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'A People Adrift: The Crisis of the Roman Catholic Church in America' By Peter Steinfels

Scholar examines crisis of Catholicism and possible solutions

Sunday, September 21, 2003

By Ruth Hammond

The troubles besetting the American Catholic Church go far deeper than the sexual abuse scandal that's been in the news lately.

Although Peter Steinfels discusses that expose in his book, he directs much of his attention to other issues.

 
 
"A People Adrift: The Crisis of the Roman Catholic Church in America"

By Peter Steinfels

Simon & Schuster ($26)

   
 

The leading Catholic indicators, as Steinfels calls them -- church attendance rates, ratios of priests to people, knowledge of the faith, financial contributions -- are weak.

"Absent an energetic response by Catholic leadership, a soft slide into a kind of nominal Catholicism is quite foreseeable," he warns, raising the specter of churches that remain mostly empty except on Christmas and Easter.

Steinfels, who is the Beliefs columnist for The New York Times, focuses on the practical dimensions of the faith, arguing that Catholicism cannot succeed as a church if it fails as an institution. The figures he cites invite varying interpretations.

The number of Catholics in the United States has grown from 46.6 million in 1965 to 65.3 million in 2002, representing 23 percent of the population. But they attend church less regularly, with only a third attending Mass every Sunday compared to nearly two-thirds in 1965.

The number of children attending Catholic elementary schools has dropped by more than half at the same time the number enrolled in Catholic universities and colleges has almost doubled.

Vocations have declined precipitously. On the other hand, thousands of deacons and laypeople now do pastoral work, whereas next to none did earlier.

The latest revelations about sexual abuse by priests only accelerated a decline in Catholics' participation and devotion.

Averting disaster requires a systematic approach, according to Steinfels. Like a good business manager, he examines every division and subsidiary of the Catholic enterprise, from hospitals to religious education programs, and proposes remedies.

Even issues that provoke highly emotional responses, such as the church's stand on contraception, affect the structure of the institution. The laity largely rejects the teaching in the 1968 encyclical "Humanae Vitae" that every act of marital intercourse be open to the conception of new life. Some priests, bishops and theologians also oppose the papal teaching or are ambivalent.

The consequences of stifling dissent on this marginal issue, Steinfels writes, have been a smaller pool of priests considered qualified to become bishops; less authority for bishops' conferences; and restraints on theologians who might otherwise be developing approaches to sexual morality that would fill a void for Catholics.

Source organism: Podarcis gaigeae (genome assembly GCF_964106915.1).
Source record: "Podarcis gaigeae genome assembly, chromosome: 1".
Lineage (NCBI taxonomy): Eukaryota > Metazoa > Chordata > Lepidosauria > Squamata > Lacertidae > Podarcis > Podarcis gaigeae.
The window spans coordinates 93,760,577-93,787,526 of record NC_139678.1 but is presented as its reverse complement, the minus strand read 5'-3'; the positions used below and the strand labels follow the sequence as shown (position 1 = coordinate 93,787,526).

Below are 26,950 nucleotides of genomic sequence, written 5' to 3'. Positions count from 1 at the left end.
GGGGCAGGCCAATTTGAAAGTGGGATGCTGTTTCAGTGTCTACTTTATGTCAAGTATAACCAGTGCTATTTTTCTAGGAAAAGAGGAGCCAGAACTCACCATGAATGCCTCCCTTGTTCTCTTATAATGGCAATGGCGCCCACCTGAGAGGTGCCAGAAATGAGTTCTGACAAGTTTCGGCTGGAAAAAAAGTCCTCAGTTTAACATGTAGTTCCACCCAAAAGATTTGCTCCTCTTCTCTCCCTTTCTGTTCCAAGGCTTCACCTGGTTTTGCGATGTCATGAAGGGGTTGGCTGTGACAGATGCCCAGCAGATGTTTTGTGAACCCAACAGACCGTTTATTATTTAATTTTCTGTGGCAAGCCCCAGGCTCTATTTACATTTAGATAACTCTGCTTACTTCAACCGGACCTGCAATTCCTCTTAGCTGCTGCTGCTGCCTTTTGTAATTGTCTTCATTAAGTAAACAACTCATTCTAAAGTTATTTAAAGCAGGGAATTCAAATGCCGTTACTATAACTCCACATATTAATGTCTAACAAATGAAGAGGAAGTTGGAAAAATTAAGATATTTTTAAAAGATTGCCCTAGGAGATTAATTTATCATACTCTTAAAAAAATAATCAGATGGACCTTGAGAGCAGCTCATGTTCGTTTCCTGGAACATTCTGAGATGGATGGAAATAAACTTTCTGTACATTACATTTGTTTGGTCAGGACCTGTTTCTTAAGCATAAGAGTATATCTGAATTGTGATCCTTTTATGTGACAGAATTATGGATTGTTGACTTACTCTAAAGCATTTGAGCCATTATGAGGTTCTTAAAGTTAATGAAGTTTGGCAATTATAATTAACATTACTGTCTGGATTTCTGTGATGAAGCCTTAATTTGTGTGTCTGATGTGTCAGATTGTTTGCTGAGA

Nowhere does Steinfels display more enthusiasm than in his advocacy that Catholic colleges and universities develop a stronger Catholic identity. Many schools had minimized their religious affiliation in order to compete with their secular counterparts.

Steinfels is not suggesting that baptismal certificates or Mass attendance records be the litmus test for hiring. Instead, he advocates that emphasis be placed on how a job candidate's research or teaching methods relate to the institution's Catholic mission.

For instance, does a cell biologist have an interest in how her research intersects with theology or a teaching style sensitive to her students' potential for service?

Steinfels' criticism of Sunday worship is also heartfelt, and he goes so far as to accuse some clergy of "liturgical malpractice." Catholic priests report spending an average of three hours preparing their homilies, compared to 11 by Protestant ministers.

Steinfels quotes from a liturgical musician's polemic, "Why Catholics Can't Sing," as he deprecates congregations' resistance to full-throated song, which he blames partly on hard-to-sing tunes. The silence or lip-syncing that greets hymns is dispiriting, he says.

Parishes should recognize the opportunity presented by weddings and funerals, which bring back those who have drifted away. "A thoughtful, eloquent liturgy can revive the spark of faith; a sloppy, mechanical liturgy reminds people why they exited in the first place," he writes.

To set the foundation for his arguments, Steinfels reviews the history of the Catholic Church, with special emphasis on debates that have taken place since the Second Vatican Council ended in 1965.

Some interesting anecdotes leaven his narrative. He tells of a security guard who investigated complaints of noise emanating from a hotel room at 3 a.m. during a 1961 meeting of the Catholic Theological Society. The guard broke up a loud argument over whether it's possible to commit a venial sin in purgatory.

But sometimes Steinfels' prose is as dull as a Sunday Mass where the homily sounds thrown together and no one is singing.

More glimpses as to why Catholics should feel a passion for their faith, in spite of doctrinal disagreements with church leaders, would have helped readers traverse long pages of policy analysis. The loss of passion, more than poorly chosen hymns, may explain why Catholics aren't singing.

"The Star-Spangled Banner" is also difficult to master, but in the wake of Sept. 11, 2001, few Americans who were publicly called upon to sing it sat silent.

Steinfels' writing is clear and well-researched, and he offers a thoughtful analysis, but he might have served his subject better if he had stirred up more excitement about realizing his vision.

Ruth Hammond is a writer and editor in Pittsburgh.

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